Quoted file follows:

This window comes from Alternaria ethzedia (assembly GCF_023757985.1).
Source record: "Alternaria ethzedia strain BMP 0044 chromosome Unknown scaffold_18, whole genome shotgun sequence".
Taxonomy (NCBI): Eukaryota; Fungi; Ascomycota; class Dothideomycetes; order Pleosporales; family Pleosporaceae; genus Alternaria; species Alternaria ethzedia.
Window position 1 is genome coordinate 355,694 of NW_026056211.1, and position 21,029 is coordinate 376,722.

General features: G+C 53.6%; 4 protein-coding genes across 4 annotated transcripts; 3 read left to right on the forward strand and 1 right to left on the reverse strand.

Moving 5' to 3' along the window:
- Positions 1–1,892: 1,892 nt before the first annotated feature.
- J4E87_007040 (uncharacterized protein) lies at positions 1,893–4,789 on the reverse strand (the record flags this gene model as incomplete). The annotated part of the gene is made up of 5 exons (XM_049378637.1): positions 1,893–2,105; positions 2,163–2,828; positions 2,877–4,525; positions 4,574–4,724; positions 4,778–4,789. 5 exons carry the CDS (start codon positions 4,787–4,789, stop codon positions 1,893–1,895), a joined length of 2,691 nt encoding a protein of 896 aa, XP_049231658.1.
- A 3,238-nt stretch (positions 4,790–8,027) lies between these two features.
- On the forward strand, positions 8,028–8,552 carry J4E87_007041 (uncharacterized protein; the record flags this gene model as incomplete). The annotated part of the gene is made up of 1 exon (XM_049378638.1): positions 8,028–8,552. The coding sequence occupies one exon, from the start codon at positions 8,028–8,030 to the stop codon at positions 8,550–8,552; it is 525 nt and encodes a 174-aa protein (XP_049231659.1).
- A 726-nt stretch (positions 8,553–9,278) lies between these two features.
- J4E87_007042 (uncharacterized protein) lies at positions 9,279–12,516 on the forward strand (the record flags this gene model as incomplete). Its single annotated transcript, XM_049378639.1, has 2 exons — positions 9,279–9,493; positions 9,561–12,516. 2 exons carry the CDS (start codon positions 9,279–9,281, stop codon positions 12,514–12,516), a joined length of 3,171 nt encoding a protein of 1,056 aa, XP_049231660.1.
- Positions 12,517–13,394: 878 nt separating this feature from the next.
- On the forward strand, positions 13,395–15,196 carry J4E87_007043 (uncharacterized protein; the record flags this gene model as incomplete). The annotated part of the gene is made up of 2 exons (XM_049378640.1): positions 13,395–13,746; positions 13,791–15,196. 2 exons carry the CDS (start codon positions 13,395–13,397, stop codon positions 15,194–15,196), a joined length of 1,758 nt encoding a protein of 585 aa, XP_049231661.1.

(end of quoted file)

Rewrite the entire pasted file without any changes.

This window comes from Alternaria ethzedia (assembly GCF_023757985.1).
Source record: "Alternaria ethzedia strain BMP 0044 chromosome Unknown scaffold_18, whole genome shotgun sequence".
Taxonomy (NCBI): Eukaryota; Fungi; Ascomycota; class Dothideomycetes; order Pleosporales; family Pleosporaceae; genus Alternaria; species Alternaria ethzedia.
Window position 1 is genome coordinate 355,694 of NW_026056211.1, and position 21,029 is coordinate 376,722.

General features: G+C 53.6%; 4 protein-coding genes across 4 annotated transcripts; 3 read left to right on the forward strand and 1 right to left on the reverse strand.

Moving 5' to 3' along the window:
- Positions 1–1,892: 1,892 nt before the first annotated feature.
- J4E87_007040 (uncharacterized protein) lies at positions 1,893–4,789 on the reverse strand (the record flags this gene model as incomplete). The annotated part of the gene is made up of 5 exons (XM_049378637.1): positions 1,893–2,105; positions 2,163–2,828; positions 2,877–4,525; positions 4,574–4,724; positions 4,778–4,789. 5 exons carry the CDS (start codon positions 4,787–4,789, stop codon positions 1,893–1,895), a joined length of 2,691 nt encoding a protein of 896 aa, XP_049231658.1.
- A 3,238-nt stretch (positions 4,790–8,027) lies between these two features.
- On the forward strand, positions 8,028–8,552 carry J4E87_007041 (uncharacterized protein; the record flags this gene model as incomplete). The annotated part of the gene is made up of 1 exon (XM_049378638.1): positions 8,028–8,552. The coding sequence occupies one exon, from the start codon at positions 8,028–8,030 to the stop codon at positions 8,550–8,552; it is 525 nt and encodes a 174-aa protein (XP_049231659.1).
- A 726-nt stretch (positions 8,553–9,278) lies between these two features.
- J4E87_007042 (uncharacterized protein) lies at positions 9,279–12,516 on the forward strand (the record flags this gene model as incomplete). Its single annotated transcript, XM_049378639.1, has 2 exons — positions 9,279–9,493; positions 9,561–12,516. 2 exons carry the CDS (start codon positions 9,279–9,281, stop codon positions 12,514–12,516), a joined length of 3,171 nt encoding a protein of 1,056 aa, XP_049231660.1.
- Positions 12,517–13,394: 878 nt separating this feature from the next.
- On the forward strand, positions 13,395–15,196 carry J4E87_007043 (uncharacterized protein; the record flags this gene model as incomplete). The annotated part of the gene is made up of 2 exons (XM_049378640.1): positions 13,395–13,746; positions 13,791–15,196. 2 exons carry the CDS (start codon positions 13,395–13,397, stop codon positions 15,194–15,196), a joined length of 1,758 nt encoding a protein of 585 aa, XP_049231661.1.